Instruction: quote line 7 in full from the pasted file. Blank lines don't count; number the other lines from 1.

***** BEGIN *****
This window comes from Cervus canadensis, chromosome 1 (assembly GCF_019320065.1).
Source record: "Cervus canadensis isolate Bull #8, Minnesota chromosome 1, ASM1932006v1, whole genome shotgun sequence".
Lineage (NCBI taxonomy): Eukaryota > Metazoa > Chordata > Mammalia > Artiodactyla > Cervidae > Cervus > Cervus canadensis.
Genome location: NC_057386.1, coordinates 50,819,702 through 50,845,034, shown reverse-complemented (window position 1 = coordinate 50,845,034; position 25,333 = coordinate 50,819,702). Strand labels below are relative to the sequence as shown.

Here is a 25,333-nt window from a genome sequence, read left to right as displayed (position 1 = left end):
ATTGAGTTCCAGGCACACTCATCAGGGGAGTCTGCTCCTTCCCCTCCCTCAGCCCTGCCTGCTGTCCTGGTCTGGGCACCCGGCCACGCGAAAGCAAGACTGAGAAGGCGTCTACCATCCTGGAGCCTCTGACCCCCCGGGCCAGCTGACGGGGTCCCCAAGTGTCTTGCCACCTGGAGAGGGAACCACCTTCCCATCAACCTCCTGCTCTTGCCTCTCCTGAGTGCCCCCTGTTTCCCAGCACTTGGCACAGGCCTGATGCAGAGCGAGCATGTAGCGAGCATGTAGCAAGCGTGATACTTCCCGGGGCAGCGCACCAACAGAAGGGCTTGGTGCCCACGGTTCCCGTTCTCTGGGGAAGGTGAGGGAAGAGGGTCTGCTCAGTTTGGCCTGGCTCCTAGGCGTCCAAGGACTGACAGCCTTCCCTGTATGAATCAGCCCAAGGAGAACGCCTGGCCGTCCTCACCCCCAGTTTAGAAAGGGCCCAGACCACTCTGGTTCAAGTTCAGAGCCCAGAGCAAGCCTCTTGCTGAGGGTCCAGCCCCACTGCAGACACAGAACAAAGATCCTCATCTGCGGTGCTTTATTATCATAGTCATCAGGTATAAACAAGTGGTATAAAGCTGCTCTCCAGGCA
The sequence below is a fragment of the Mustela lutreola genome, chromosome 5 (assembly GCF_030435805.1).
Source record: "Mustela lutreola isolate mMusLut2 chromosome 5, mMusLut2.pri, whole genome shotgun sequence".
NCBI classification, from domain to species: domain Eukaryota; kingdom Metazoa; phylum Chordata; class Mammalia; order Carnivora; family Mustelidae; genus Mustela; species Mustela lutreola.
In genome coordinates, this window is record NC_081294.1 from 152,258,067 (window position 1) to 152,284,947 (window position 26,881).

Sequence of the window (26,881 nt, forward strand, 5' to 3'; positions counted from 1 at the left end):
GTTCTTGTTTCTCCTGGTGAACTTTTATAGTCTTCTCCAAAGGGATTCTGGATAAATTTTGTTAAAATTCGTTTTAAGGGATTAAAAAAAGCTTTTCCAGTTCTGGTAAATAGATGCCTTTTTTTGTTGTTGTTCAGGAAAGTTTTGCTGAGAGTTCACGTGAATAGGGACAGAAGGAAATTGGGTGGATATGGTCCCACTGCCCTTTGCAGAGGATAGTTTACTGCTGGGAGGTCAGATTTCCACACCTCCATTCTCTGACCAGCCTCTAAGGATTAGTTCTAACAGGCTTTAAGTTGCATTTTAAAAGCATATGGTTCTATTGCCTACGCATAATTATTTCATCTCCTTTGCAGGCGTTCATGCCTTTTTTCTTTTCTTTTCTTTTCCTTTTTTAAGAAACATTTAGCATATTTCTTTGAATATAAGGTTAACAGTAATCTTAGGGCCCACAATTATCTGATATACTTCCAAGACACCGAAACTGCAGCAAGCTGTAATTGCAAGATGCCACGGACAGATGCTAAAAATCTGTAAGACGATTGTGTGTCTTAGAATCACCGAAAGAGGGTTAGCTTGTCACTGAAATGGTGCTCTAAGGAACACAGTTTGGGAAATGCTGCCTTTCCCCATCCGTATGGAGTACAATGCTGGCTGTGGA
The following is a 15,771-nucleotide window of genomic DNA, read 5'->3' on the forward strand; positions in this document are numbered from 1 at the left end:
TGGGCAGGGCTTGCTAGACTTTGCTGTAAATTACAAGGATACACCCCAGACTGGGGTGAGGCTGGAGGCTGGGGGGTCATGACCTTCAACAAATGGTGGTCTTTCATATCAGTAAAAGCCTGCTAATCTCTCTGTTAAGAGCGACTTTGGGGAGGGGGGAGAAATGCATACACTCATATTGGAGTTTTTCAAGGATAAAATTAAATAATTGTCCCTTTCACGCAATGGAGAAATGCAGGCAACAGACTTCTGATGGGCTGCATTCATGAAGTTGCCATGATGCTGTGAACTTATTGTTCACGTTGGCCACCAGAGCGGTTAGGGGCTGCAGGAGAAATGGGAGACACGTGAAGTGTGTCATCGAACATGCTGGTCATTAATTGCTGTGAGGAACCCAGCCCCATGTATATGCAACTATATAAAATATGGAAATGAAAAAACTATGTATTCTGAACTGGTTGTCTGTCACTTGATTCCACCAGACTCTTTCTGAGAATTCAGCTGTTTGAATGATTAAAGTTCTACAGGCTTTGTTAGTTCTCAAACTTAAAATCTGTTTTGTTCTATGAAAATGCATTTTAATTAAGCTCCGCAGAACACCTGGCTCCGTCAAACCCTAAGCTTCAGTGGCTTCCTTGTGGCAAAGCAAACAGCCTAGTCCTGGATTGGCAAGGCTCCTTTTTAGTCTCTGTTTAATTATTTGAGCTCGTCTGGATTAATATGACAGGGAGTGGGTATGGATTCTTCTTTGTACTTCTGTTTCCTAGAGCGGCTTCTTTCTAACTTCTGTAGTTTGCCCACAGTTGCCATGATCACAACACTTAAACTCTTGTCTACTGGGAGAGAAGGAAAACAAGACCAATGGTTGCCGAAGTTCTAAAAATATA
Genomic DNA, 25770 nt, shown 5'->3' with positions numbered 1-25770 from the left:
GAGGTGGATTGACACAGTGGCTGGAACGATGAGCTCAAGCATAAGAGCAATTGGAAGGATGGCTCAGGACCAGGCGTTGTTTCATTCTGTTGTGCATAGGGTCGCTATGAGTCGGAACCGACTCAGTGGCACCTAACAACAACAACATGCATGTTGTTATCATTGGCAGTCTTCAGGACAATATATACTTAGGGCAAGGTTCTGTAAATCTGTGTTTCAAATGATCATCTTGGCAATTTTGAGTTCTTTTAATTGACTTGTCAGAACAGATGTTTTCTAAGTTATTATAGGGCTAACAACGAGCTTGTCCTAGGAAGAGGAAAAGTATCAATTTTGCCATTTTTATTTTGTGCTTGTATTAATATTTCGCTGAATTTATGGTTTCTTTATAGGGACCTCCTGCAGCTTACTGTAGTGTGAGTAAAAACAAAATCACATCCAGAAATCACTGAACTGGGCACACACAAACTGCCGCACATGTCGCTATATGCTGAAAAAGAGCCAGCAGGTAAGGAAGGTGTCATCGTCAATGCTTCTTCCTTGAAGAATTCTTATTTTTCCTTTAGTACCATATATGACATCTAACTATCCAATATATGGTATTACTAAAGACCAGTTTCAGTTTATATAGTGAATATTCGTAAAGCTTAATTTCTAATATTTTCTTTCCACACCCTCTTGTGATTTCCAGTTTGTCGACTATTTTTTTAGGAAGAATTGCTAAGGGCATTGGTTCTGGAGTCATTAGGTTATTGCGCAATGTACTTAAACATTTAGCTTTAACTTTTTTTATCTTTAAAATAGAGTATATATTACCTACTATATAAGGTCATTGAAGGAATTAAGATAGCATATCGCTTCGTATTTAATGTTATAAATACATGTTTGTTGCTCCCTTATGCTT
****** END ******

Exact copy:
The sequence below is a fragment of the Mustela lutreola genome, chromosome 5 (assembly GCF_030435805.1).